This little factoid hit me like a slap in the face, a face palm moment. Duh. It was that the Berlin Wall “fell” on November 9, 1989. 11/9, or 9/11 turned around. I don’t know why those numbers are important to our closeted leaders, but they, along with 33 and 8 turn up in almost every hoax.
By itself, that date was just another indication that the event was a façade, that other changes were in the works. The Soviet Union, the supposed Evil Empire, dissolved. There were no deaths or struggles. We are told that mere assembly of people in Prague, the so-called Velvet Revolution, for example, brought about regime change. This is utter nonsense. Large crowds have no direction, no arms, and cannot force change. They can put out a pretty good vibration during rock concerts if enough cocaine, pot and booze circulate, but are otherwise wasted energy.
Continue reading “A face palm moment or two”
you hear that word associated with something you might want to eat, stop what
you’re doing and consider just what that word now means. It means money, bio-tech foods and much
A friend of mine, a self-described “vegan,” was telling me about the new, Impossible Burgers™, now being served at Burger King. I’m talking about one of the leading meatless meats now being consumed by unsuspecting consumers flocking to eat meat made from vegetable protein to avoid all the animal torture, environmental degradation and slaughter associated with industrial feedlot production of beef, pork, chicken, lamb and fish. The list of ingredients sounds pretty much like many of the vegan alternatives to animal products that have been on supermarket shelves for decades. But these so-called foods, like meatless meat and cow-free milk, are cooked up fresh from the lab in fermentation tanks. The cooks are some of the maddest of mad scientists in the world today. https://steemit.com/food/@camille1234/if-you-eat-food-you-don-t-want-to-miss-this
I could go on for pages and pages about the rampant expansion of patented formulations and processes that are entering the food we eat without proper health studies, basic consumer-safety regulations, or even a basic debate about the moral and ethical implications. Camille, the researcher who made the video link above, has covered (with lots of links) the widespread distribution and consumption of gene-spliced, pressure-treated, machine-textured, plant-based fats and protein engineered in unnatural combinations. Just what qualifies any of this lab goop as food, anyway? Don’t be a lab rat.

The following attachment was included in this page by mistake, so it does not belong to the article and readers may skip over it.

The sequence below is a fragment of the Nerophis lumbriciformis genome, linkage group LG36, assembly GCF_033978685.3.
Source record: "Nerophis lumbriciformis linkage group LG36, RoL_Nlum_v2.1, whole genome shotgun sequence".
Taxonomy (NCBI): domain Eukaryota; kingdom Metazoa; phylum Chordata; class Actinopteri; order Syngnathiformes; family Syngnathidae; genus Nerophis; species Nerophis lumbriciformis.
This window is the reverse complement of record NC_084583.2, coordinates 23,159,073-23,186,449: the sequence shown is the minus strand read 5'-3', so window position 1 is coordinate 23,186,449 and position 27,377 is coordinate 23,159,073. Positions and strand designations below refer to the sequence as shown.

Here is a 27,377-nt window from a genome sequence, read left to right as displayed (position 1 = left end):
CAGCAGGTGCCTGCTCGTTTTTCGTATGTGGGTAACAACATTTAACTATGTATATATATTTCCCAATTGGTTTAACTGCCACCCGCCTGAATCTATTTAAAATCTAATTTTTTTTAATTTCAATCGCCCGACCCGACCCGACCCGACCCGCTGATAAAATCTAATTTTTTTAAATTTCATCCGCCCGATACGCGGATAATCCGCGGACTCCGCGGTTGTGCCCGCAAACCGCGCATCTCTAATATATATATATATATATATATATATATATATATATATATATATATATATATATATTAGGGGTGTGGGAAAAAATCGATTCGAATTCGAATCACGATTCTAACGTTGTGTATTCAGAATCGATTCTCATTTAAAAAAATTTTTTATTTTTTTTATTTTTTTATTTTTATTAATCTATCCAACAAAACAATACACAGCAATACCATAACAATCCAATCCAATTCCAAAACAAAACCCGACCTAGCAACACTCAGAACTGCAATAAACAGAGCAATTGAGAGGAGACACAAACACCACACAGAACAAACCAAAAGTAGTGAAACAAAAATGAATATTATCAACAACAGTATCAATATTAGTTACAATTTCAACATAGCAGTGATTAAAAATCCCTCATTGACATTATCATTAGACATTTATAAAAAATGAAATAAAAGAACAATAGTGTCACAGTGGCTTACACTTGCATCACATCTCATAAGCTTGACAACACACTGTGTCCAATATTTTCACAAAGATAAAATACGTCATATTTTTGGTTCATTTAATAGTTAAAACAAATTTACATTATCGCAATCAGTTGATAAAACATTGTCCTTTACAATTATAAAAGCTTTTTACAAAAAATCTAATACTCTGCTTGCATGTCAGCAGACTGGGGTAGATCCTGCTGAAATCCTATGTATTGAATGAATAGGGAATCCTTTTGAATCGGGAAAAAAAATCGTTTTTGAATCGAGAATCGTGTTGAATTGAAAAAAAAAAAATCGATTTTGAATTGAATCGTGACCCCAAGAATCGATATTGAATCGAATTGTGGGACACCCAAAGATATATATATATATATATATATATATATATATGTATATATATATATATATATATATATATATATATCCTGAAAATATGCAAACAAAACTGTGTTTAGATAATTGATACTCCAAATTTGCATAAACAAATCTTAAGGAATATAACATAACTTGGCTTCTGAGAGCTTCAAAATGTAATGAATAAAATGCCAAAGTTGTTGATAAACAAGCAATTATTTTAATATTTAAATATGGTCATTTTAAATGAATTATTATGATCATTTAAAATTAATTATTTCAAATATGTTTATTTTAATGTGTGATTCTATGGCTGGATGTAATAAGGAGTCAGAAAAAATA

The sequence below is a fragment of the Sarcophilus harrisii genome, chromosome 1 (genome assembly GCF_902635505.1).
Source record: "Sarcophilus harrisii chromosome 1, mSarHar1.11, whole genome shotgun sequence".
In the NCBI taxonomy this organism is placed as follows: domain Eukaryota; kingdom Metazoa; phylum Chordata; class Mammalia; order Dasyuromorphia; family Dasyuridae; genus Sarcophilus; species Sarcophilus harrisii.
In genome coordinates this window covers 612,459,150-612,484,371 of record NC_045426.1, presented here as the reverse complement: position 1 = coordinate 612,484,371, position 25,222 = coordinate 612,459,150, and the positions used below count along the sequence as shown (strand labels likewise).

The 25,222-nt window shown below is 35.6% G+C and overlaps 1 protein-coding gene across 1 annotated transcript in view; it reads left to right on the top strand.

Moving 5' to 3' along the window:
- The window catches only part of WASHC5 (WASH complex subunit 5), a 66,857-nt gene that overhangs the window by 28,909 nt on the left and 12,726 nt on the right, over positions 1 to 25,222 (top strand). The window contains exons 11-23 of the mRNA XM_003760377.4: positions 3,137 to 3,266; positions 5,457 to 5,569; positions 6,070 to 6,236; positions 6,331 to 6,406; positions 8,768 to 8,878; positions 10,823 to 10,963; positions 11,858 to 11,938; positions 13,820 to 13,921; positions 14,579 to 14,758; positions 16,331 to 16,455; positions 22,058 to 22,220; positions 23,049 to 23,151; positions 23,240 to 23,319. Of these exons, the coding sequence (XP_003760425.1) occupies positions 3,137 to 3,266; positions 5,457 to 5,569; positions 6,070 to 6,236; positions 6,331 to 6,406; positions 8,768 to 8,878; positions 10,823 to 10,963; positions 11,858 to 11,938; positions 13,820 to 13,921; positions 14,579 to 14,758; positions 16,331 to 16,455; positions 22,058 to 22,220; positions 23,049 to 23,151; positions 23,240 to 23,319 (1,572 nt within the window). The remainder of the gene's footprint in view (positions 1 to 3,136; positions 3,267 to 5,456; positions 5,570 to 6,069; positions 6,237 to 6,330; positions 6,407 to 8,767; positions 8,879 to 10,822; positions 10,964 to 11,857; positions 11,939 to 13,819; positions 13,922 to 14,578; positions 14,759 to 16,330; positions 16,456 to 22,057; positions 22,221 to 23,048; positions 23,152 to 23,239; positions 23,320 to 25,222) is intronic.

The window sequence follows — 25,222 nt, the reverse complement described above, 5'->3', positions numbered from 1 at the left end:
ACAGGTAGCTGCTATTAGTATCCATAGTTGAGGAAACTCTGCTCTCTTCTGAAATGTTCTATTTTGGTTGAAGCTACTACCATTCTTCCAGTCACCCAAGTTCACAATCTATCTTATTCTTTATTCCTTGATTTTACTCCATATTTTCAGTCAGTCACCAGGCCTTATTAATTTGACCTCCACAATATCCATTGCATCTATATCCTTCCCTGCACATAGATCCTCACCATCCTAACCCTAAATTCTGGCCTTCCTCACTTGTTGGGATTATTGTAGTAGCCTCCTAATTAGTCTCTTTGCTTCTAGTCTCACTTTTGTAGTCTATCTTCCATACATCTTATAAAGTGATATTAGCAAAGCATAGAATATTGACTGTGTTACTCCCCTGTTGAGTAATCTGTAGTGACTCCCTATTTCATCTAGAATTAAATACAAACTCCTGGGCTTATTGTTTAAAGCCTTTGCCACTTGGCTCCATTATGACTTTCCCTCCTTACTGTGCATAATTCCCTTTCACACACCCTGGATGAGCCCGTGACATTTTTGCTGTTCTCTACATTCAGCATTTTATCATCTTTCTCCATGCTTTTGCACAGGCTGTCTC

So, please watch the video, and watch what you eat. Only you can prevent self-inflicted disease
from unwise food choices. If it sounds
too good to be true, or smells a little fishy, just say no.
This struck me as kind of odd, but seems to fit within the larger story of Pearl Harbor, if you think of it. I’ve never looked into that day, but I know there is skepticism in our readership here, so that I hope to get some comments from people who have looked into it. What little WWII dabbling I have done was in the matter of Iwo Jima, where I came away with the distinct impression that it was a small incident that was by means of stagecraft made into a large one. (Why else would the Secretary of the Navy be on a beach in a combat zone, unless he knew he was safe? The photo of the flag raising that day, admitted by all to be staged (now it can be told), is nonetheless magnificent.
Thinking about it, how did people get information back in 1941? There was radio, newspapers, newsreels, some telephone (long distance was expensive), word of mouth* … that’s about it. If a large hoax was to be pulled off, it could certainly be done given limited media to control at that time. I wonder if, as with the moon landings and 911, there was wide and unreported skepticism at the time.
Continue reading “A boy named Doris”